The Rajk Vision - Exhibition in commemoration of László Rajk
December 13, 2019 - January 5, 2020

“Tall men go upward; free men go outward, from the innate to what can be learned. They face three demons of inertia: what is down below, what is inside, and what is in chaos. László Rajk the man votes (ça va, ça va); László Rajk the artist makes a choice. Always against the demons of inertia, and always for freedom.” (Miklós Haraszti)

The Velvet Revolution of 1989
November 20, 2019 - December 15, 2019

This year we commemorate the 30th anniversary of the Velvet Revolution. The cartoon-like exhibition created by the National Museum, Prague gives an insight into the background, history and consequences of the events that began on the 17th of November in 1989, and presents the most important figures of the era. #Havel na hrad!

The year 1989 is a symbol of change. For a long 40 years Czechoslovakia, like other countries of Eastern European, lived under the rule of communism and especially the great-power influence of Moscow and the Soviet Union. 1989 brought the fall of this system. Czechoslovakia was one of the last countries where changes took place.

However, no change would have been possible...

Left Turn, Right Turn
October 3, 2019 - November 24, 2019

Left Turn, Right Turn examines the social and political context of groups which, because of their artistic and political programs, were drawn either towards the left, or towards the right in their criticism of socialism as it actually existed. The Orfeo group emerged in the wake of the global movements of 1968, while the Inconnu group’s career was profoundly shaped by the underground artistic trends of the 1970s, later turning towards the politics of the dissident groups of the 1980s. Both Orfeo and Inconnu attempted to merge artistic criticism with political radicalism. By comparing and contrasting the activities of the two groups, the exhibition sheds light not only on anti-system radicalism, but also on the dominant doctrines, ideologies and mechanisms of the era. By showing the differences and similarities between the Orfeo...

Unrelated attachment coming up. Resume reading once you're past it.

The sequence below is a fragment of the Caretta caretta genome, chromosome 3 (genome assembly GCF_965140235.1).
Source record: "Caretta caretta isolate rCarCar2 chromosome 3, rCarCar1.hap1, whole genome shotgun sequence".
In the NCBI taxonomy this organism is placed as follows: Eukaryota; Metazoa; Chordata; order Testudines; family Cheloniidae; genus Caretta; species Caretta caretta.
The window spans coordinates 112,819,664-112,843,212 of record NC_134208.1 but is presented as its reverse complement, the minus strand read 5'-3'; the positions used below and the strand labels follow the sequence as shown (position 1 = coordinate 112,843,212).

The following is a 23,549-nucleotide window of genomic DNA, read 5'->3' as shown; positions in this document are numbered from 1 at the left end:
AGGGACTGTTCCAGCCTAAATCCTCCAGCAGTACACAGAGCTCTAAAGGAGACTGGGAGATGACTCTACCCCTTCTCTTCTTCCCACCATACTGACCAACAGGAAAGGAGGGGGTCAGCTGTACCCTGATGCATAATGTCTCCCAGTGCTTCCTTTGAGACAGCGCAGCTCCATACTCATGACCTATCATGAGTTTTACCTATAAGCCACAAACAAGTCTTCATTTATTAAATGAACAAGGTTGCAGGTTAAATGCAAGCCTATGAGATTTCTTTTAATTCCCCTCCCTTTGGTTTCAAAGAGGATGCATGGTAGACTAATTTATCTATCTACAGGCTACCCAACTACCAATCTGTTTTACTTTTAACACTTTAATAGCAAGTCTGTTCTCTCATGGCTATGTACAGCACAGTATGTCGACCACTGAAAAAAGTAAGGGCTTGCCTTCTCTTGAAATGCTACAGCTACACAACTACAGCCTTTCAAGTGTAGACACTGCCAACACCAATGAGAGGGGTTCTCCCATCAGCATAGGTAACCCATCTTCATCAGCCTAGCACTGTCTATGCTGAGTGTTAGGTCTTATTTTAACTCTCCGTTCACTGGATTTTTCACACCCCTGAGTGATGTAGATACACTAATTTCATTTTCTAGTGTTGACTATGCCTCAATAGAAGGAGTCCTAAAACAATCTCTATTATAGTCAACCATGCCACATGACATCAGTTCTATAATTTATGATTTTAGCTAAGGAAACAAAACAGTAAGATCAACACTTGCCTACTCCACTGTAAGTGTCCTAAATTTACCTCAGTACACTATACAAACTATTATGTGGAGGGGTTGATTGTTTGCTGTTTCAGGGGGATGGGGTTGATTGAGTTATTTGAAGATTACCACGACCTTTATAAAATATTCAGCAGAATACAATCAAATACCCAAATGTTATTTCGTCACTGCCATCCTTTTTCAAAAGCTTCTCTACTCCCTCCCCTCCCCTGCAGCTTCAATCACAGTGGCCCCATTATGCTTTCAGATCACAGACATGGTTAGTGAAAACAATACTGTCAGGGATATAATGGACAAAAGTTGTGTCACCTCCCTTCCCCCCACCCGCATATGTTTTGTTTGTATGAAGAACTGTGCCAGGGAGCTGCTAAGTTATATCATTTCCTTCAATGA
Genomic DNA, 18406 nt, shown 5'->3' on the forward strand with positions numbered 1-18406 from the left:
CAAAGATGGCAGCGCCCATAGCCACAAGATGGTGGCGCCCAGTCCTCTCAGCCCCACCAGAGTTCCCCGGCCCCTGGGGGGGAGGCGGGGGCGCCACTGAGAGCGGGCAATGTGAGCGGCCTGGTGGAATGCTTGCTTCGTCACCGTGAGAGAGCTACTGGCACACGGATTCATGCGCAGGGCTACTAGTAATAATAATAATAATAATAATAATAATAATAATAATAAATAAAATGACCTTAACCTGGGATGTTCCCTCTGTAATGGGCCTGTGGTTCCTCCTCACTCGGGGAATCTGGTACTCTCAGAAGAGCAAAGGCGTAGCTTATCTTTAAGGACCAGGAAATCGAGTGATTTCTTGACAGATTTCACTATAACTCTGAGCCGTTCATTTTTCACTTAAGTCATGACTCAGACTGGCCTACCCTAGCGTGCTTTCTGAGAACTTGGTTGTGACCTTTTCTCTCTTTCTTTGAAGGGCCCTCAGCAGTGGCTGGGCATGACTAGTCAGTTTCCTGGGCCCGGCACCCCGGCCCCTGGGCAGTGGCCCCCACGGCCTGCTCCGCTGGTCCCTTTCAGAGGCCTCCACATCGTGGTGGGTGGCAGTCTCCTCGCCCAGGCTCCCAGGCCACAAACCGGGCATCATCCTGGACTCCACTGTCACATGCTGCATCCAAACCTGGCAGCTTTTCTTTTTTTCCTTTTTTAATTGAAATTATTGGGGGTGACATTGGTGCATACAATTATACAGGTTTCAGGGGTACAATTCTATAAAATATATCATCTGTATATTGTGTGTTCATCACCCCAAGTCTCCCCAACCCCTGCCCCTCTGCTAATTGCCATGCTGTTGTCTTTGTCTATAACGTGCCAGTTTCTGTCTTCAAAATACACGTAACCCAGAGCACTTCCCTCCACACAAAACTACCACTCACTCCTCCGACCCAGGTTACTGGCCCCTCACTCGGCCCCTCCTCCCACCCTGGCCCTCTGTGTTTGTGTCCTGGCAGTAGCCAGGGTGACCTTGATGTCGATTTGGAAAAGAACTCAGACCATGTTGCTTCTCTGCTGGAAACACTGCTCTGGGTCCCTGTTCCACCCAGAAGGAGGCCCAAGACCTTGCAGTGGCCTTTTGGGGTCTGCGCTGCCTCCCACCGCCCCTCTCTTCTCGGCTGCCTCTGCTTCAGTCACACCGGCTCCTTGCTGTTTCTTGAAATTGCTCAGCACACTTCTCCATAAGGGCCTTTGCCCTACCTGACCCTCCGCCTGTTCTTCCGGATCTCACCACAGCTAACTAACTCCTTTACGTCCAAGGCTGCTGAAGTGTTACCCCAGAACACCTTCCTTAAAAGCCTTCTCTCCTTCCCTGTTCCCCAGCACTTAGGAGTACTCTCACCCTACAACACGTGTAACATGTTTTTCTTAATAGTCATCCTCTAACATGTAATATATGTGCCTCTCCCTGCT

Collective Dreams and Bourgeois Villas - Site Plan of the Hungarian CIRPAC Group
May 4, 2019 - September 15, 2019

In interwar Hungary, the CIRPAC group was one of the most important representatives of the “Neues Bauen” [New building] movement. Farkas Molnár, József Fischer, and their associates, who were linked to Bauhaus and its mentality in several ways, ventured beyond the framework of architecture. Addressing social issues, they wrote publications and organized presentations and exhibitions—even if it meant confrontations with the authorities. Thus, besides architectural achievements, their site plan also presents the complex political conditions of the 1930s.

National CIRPAC groups were established in 1928 during the first meeting of the International Congresses of Modern Architecture (CIAM). CIRPAC groups were responsible for communicating the architectural and urbanistic principles laid out at CIAM congresses to professionals,...